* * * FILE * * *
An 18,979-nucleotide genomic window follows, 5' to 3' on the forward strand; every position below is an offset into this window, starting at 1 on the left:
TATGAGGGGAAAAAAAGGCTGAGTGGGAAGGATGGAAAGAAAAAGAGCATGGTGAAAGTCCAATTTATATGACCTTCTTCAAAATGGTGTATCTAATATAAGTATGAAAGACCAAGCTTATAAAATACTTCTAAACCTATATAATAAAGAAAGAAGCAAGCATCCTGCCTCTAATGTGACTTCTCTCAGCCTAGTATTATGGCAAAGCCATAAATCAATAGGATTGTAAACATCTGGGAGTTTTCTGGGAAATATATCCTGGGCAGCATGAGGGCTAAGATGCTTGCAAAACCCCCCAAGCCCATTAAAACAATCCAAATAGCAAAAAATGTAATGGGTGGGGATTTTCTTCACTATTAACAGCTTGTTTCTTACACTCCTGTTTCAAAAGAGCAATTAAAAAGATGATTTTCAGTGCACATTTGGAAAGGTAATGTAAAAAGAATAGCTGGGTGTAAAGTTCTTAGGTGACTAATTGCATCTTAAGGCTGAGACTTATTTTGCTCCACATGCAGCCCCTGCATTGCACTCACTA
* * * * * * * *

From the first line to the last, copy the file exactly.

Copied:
An 18,979-nucleotide genomic window follows, 5' to 3' on the forward strand; every position below is an offset into this window, starting at 1 on the left:
TATGAGGGGAAAAAAAGGCTGAGTGGGAAGGATGGAAAGAAAAAGAGCATGGTGAAAGTCCAATTTATATGACCTTCTTCAAAATGGTGTATCTAATATAAGTATGAAAGACCAAGCTTATAAAATACTTCTAAACCTATATAATAAAGAAAGAAGCAAGCATCCTGCCTCTAATGTGACTTCTCTCAGCCTAGTATTATGGCAAAGCCATAAATCAATAGGATTGTAAACATCTGGGAGTTTTCTGGGAAATATATCCTGGGCAGCATGAGGGCTAAGATGCTTGCAAAACCCCCCAAGCCCATTAAAACAATCCAAATAGCAAAAAATGTAATGGGTGGGGATTTTCTTCACTATTAACAGCTTGTTTCTTACACTCCTGTTTCAAAAGAGCAATTAAAAAGATGATTTTCAGTGCACATTTGGAAAGGTAATGTAAAAAGAATAGCTGGGTGTAAAGTTCTTAGGTGACTAATTGCATCTTAAGGCTGAGACTTATTTTGCTCCACATGCAGCCCCTGCATTGCACTCACTA